5 Early Warning Signs of Employee Disengagement

5 Early Warning Signs of Employee Disengagement

In my last blog post, I talked about employee engagement and why so many of us miss the early warning signs of disengagement.  Even when we do notice, we’re often tempted to bury our heads in the sand, hoping it’s just a bumpy phase that will smooth itself out.

We can’t.  It won’t. 

So it’s up to us.  We need to build better habits of observation.  We need to start paying closer attention.  We need to stay close enough to our employees to recognize when something isn’t running as smoothly as it should.  And we need to have to have the curiosity, compassion, and courage to step in, ask what’s going on, and address it.

Here are 5 Early Warning Signs of Employee Disengagement to start watching for:

  1. Increasing or unusual absences

Anyone can have the occasional run of bad luck with colds, the flu or other minor ailments that require staying home more often than usual.  (This is especially true for parents of school-age children.)  If all other signs point to an employee who is fully onboard and performing well, you may not have an engagement issue.  But an employee who seems to be racking up a growing number of absences or starts coming to work later and leaving earlier may be simply, slowly checking out.  

  1. Reluctance to Voice Opinions

What’s the level of participation in meetings?  How do people respond when you attempt to generate brainstorming or meaningful discussions?  Is there lively, productive debate – or a deafening silence across a table of meaningful glances?  When ordinarily vocal, participative people stop speaking up, it’s rarely because they lack opinions.  It’s because they lack enthusiasm or lack confidence that voicing their opinions will be safe, respected or acknowledged.

  1. Declining Performance and Declining Accountability

They’re right there, at work, “doing” the work.  But the work is getting sloppy, slow, and increasingly poor quality.  Missing commitments, making flimsy excuses or worse: blaming others for their failures, are signs of serious trouble.  They’re also guaranteed to drive down the morale and performance of everyone else.  If someone tells you they’re “too busy” or “overloaded” with work, they might be.  You won’t know until you dig in and find out.  But if their workload is appropriate, then something else is making them want to dodge their responsibilities.  Again, lean in, ask good questions and find out what’s going on.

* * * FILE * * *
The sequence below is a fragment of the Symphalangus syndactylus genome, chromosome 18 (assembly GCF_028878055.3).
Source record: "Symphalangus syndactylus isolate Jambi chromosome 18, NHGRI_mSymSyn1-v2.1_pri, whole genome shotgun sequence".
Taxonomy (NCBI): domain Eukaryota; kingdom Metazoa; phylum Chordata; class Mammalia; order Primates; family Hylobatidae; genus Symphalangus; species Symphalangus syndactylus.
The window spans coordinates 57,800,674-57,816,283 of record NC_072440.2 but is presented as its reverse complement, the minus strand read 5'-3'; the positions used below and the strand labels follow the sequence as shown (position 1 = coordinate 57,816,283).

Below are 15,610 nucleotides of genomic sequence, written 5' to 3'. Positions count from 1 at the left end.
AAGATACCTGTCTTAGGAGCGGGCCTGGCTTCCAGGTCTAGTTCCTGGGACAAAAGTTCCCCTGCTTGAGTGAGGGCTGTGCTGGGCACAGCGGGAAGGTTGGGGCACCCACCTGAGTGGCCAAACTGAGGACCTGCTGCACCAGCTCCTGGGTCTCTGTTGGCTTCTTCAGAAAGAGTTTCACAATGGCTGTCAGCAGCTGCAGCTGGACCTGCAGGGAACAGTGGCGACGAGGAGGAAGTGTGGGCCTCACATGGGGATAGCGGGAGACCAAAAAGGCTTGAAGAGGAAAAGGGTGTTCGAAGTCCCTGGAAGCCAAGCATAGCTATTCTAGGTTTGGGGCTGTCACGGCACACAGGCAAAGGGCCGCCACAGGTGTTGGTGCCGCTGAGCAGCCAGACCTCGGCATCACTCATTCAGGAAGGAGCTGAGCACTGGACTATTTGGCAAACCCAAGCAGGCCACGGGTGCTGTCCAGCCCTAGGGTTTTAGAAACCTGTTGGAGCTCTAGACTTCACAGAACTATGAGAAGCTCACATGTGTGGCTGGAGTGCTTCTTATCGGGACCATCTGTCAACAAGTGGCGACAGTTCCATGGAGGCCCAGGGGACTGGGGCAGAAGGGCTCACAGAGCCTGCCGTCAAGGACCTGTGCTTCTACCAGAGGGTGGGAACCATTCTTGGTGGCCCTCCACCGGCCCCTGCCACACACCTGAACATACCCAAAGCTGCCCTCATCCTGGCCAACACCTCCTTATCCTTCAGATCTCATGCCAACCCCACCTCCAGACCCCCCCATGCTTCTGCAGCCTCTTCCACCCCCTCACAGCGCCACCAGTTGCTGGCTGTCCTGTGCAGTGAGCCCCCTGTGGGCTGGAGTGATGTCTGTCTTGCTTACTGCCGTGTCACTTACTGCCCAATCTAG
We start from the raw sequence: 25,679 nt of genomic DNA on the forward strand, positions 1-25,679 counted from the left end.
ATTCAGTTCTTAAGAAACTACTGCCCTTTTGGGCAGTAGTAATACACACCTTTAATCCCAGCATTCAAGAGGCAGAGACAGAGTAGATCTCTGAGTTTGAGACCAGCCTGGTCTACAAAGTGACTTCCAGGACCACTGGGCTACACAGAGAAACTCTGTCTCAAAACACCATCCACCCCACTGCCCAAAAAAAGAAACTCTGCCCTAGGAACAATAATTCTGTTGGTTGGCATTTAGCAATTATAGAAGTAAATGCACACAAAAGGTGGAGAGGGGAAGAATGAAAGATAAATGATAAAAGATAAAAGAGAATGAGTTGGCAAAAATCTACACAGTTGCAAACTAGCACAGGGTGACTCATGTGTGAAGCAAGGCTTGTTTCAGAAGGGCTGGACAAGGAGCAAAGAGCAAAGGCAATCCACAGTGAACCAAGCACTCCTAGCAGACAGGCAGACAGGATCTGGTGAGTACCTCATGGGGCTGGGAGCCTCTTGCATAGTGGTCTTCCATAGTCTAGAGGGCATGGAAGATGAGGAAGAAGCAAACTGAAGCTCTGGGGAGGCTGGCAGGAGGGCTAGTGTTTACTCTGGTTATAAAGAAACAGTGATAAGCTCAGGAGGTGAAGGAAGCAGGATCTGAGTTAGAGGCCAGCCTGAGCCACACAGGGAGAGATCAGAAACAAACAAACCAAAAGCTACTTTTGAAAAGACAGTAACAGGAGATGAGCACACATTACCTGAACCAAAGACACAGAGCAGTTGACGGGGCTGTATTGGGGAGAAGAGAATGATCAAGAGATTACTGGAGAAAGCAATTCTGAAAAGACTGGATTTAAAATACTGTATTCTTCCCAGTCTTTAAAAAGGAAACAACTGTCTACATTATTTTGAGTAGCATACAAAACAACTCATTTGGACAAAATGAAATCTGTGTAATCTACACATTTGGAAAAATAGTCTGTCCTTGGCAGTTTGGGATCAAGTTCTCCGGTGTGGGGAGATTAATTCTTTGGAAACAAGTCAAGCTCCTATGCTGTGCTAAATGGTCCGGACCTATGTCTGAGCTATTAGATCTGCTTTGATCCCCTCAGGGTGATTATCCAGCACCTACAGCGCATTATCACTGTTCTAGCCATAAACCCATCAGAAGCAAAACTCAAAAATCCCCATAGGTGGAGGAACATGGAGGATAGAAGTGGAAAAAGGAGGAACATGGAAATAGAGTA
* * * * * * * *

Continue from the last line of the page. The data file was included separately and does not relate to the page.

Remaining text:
1. Less Willingness to Participate in Group Efforts

Sure, you’ll have a mix of extroverts and introverts.  You’ll have people who enjoy team projects as well as those who contribute best by working quietly or individually.  But when an ordinarily extroverted team player starts pulling away, stops volunteering to lead tasks and hangs back, on the fringes of group activities, you are watching them disengage.  Maybe it’s because they’re going through something in their personal life.  Maybe they’re bored with their current responsibilities.  Or maybe they hate working with their coworkers because discussions have stopped being productive, devolving instead into endless, pointless quibbles that never end well.

  1. Sniping, Gossip and Rumors Replace Productive Communication

Have you noticed an uptick in “quiet conversation” that abruptly ends when others enter the room?  Has it become nearly impossible to get through an entire discussion with certain employees without hearing snide, sniping commentary about coworkers?  Are rumors circulating about employees.  Worse, do these gossiping employees try to sugar coat their behavior with a smile and shrug?  These are ugly, dangerous trends that are best ended with a strict zero-tolerance policy, directly from you.

 

Disengagement so often begins when employees become disconnected from the vision and goals of the organization.  How does this happen?  When employees pour their hearts into their work, go above and beyond, and go unrecognized by senior management, it happens.  When employees are excluded from critical communications or made to feel unworthy, unwelcome among coworkers, or unnecessary in decision-making that will affect their work, it happens.  When an employee is suffering a loss or tragedy in their personal life and the organization they have loved and supported shows little love and support in return, it happens.

Who can fix this?  You can. Start looking, start listening, start noticing.  Then respond with sincerity and meaningful action.  The more engaged you become in the well-being of your employees, the more engaged they will be in the success of your team.

Adam Hoffarber

Adam Hoffarber